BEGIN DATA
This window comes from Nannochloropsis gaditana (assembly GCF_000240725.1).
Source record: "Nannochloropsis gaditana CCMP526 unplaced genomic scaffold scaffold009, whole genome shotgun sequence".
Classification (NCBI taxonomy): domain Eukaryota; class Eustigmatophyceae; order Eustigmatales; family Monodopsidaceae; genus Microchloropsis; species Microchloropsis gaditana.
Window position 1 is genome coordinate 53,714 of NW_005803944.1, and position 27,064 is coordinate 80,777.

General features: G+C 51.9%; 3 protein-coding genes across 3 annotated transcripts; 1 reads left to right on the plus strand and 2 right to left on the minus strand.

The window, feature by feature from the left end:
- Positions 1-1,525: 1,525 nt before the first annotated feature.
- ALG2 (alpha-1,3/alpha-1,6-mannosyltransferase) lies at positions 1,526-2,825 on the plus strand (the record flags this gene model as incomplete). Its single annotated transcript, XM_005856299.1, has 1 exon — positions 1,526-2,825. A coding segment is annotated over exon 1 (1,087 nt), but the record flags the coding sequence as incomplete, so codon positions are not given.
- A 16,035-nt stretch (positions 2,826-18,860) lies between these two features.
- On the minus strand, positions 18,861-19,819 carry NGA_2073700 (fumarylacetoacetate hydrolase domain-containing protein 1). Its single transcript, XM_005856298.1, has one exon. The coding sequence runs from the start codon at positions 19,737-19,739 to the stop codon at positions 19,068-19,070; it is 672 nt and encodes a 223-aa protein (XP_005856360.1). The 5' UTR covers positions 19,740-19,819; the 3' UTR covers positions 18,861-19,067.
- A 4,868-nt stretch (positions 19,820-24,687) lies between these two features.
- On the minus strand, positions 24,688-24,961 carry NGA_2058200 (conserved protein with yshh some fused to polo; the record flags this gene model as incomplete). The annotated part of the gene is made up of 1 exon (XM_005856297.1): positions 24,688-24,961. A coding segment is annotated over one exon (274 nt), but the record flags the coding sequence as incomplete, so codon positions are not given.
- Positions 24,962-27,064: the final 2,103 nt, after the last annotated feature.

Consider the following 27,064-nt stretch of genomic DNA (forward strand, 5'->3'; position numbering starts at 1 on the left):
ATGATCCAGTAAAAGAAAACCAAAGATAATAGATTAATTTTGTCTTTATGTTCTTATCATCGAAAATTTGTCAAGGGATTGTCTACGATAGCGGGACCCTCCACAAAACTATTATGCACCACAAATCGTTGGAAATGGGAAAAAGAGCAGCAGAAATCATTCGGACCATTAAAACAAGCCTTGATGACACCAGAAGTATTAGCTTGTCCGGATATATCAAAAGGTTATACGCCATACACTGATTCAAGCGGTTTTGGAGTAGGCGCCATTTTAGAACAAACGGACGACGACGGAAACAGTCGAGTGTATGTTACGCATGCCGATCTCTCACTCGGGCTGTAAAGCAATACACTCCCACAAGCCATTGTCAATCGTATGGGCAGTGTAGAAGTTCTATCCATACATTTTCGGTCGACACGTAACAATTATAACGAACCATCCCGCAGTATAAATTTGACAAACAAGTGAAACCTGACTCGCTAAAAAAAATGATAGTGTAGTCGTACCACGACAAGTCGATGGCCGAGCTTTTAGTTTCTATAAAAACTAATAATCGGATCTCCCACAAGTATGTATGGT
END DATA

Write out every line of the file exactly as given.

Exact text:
This window comes from Nannochloropsis gaditana (assembly GCF_000240725.1).
Source record: "Nannochloropsis gaditana CCMP526 unplaced genomic scaffold scaffold009, whole genome shotgun sequence".
Classification (NCBI taxonomy): domain Eukaryota; class Eustigmatophyceae; order Eustigmatales; family Monodopsidaceae; genus Microchloropsis; species Microchloropsis gaditana.
Window position 1 is genome coordinate 53,714 of NW_005803944.1, and position 27,064 is coordinate 80,777.

General features: G+C 51.9%; 3 protein-coding genes across 3 annotated transcripts; 1 reads left to right on the plus strand and 2 right to left on the minus strand.

The window, feature by feature from the left end:
- Positions 1-1,525: 1,525 nt before the first annotated feature.
- ALG2 (alpha-1,3/alpha-1,6-mannosyltransferase) lies at positions 1,526-2,825 on the plus strand (the record flags this gene model as incomplete). Its single annotated transcript, XM_005856299.1, has 1 exon — positions 1,526-2,825. A coding segment is annotated over exon 1 (1,087 nt), but the record flags the coding sequence as incomplete, so codon positions are not given.
- A 16,035-nt stretch (positions 2,826-18,860) lies between these two features.
- On the minus strand, positions 18,861-19,819 carry NGA_2073700 (fumarylacetoacetate hydrolase domain-containing protein 1). Its single transcript, XM_005856298.1, has one exon. The coding sequence runs from the start codon at positions 19,737-19,739 to the stop codon at positions 19,068-19,070; it is 672 nt and encodes a 223-aa protein (XP_005856360.1). The 5' UTR covers positions 19,740-19,819; the 3' UTR covers positions 18,861-19,067.
- A 4,868-nt stretch (positions 19,820-24,687) lies between these two features.
- On the minus strand, positions 24,688-24,961 carry NGA_2058200 (conserved protein with yshh some fused to polo; the record flags this gene model as incomplete). The annotated part of the gene is made up of 1 exon (XM_005856297.1): positions 24,688-24,961. A coding segment is annotated over one exon (274 nt), but the record flags the coding sequence as incomplete, so codon positions are not given.
- Positions 24,962-27,064: the final 2,103 nt, after the last annotated feature.

Consider the following 27,064-nt stretch of genomic DNA (forward strand, 5'->3'; position numbering starts at 1 on the left):
ATGATCCAGTAAAAGAAAACCAAAGATAATAGATTAATTTTGTCTTTATGTTCTTATCATCGAAAATTTGTCAAGGGATTGTCTACGATAGCGGGACCCTCCACAAAACTATTATGCACCACAAATCGTTGGAAATGGGAAAAAGAGCAGCAGAAATCATTCGGACCATTAAAACAAGCCTTGATGACACCAGAAGTATTAGCTTGTCCGGATATATCAAAAGGTTATACGCCATACACTGATTCAAGCGGTTTTGGAGTAGGCGCCATTTTAGAACAAACGGACGACGACGGAAACAGTCGAGTGTATGTTACGCATGCCGATCTCTCACTCGGGCTGTAAAGCAATACACTCCCACAAGCCATTGTCAATCGTATGGGCAGTGTAGAAGTTCTATCCATACATTTTCGGTCGACACGTAACAATTATAACGAACCATCCCGCAGTATAAATTTGACAAACAAGTGAAACCTGACTCGCTAAAAAAAATGATAGTGTAGTCGTACCACGACAAGTCGATGGCCGAGCTTTTAGTTTCTATAAAAACTAATAATCGGATCTCCCACAAGTATGTATGGT